I suppose it all comes to sonic priorities. R10 definitely seems like a king of some of the aforementioned qualities, but certainly less than a jack-of-all-trades in some others. I would not want to own the R10 as my only headphone, and for something all-purpose would greatly prefer one of the ZMFs or a well-modded early HFM. Staging and imaging (and to a lesser extent, microdetail), while impressive on the R10, generally don't matter to me for headphone listening compared to bass, slam, and a gently downsloping tone (these qualities tend to give me the most emotional engagement with the music I listen to, though there are exceptions). Then again, I do have basshead tendencies and do predominantly listen to music that R10 doesn't flatter. Maybe it could be my only headphone if I listened just to acoustics, jazz, oldies, etc.

    Now I'm wondering about the modding potential with these clearly-capable R10 drivers. That'll probably never be explored, but it was a good experience nonetheless. Glad I heard them but I won't be searching one out and would definitely prefer a different system given my sonic priorities at the ~$10k price.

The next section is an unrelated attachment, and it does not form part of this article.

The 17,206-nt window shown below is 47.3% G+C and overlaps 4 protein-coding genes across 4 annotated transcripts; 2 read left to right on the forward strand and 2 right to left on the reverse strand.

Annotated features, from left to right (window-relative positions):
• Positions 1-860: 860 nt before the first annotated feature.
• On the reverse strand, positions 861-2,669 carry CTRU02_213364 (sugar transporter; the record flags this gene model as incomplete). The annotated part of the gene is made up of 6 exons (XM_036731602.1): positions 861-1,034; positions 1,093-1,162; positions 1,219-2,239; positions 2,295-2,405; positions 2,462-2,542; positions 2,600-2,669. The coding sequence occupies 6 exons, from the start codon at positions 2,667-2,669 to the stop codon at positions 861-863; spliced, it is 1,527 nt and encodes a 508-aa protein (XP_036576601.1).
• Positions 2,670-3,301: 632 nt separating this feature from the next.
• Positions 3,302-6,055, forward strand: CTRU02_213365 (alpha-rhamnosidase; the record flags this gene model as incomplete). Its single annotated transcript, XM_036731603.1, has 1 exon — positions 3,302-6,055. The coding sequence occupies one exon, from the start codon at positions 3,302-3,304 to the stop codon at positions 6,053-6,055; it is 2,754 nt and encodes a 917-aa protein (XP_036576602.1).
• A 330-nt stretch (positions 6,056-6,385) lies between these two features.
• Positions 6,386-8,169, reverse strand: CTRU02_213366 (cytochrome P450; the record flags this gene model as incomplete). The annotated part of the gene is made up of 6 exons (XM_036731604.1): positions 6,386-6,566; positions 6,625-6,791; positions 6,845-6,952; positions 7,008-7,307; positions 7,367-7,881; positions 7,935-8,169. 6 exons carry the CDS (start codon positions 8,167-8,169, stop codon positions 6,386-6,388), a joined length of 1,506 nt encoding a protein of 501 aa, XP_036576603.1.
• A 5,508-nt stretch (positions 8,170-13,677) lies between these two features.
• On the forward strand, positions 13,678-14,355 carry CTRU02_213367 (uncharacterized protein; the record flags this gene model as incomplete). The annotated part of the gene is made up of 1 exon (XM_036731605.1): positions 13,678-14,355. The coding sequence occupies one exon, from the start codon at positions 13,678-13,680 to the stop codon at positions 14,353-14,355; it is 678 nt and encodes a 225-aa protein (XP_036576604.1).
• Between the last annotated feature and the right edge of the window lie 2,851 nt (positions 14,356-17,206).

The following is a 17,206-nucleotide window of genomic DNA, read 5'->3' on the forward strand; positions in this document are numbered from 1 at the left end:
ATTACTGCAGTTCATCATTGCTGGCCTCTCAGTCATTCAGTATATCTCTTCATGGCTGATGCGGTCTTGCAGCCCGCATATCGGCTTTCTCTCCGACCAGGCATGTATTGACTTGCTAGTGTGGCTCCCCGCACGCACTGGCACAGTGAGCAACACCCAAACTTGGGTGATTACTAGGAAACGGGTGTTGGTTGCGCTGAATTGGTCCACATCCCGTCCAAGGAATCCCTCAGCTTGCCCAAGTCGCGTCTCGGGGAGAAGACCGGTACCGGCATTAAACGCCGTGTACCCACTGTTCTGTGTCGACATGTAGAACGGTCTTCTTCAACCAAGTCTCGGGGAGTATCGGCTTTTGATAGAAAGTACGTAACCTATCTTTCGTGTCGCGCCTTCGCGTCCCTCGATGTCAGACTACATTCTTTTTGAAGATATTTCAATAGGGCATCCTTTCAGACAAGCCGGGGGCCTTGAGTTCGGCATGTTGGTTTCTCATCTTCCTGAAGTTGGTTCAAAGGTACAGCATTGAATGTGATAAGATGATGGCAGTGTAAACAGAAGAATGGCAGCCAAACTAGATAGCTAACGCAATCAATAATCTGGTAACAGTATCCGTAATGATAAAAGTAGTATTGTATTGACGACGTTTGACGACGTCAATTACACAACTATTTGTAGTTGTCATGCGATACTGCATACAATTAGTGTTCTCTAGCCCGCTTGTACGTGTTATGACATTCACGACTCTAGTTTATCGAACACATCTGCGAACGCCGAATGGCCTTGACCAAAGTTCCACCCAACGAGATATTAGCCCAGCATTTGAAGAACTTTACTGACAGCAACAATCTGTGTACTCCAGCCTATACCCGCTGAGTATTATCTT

Last edited: Jul 11, 2019
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  15. Darko

    Darko Acquaintance

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    Bumping this thread because I am so damn fascinated with these. Just spent 30 minutes reading the patent Sony had in 1993 for biocellulose drivers. Too bad I can’t find anything on the engineering of the cups. You would think with all the money Sony has they could create something similar but more robust with today’s tech. Instead we get the Z1R...
     
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  16. TomNC

    TomNC Facebook Friend

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    It is subject to speculation how much the R10's unique cup design contributes to its sound. The wood is rare. The shape is much like a music instrument with a deep and asymmetrical design which may help create the concert hall sound effect, which is also drastically different from the somewhat hollow stadium-like sound stage of Sennheiser HD800. The R10 has an unparalleled capability to present the recording space and the height of soundstage. I have seen that ZMF Verite closed and Focal Stellia show some resemblance to the R10 in cup design. The driver is also mounted with an angle relative to the ear. I cannot help but wonder how soon the 3-D printing tech will allow creating of a more close replica or variation of the R10 cup.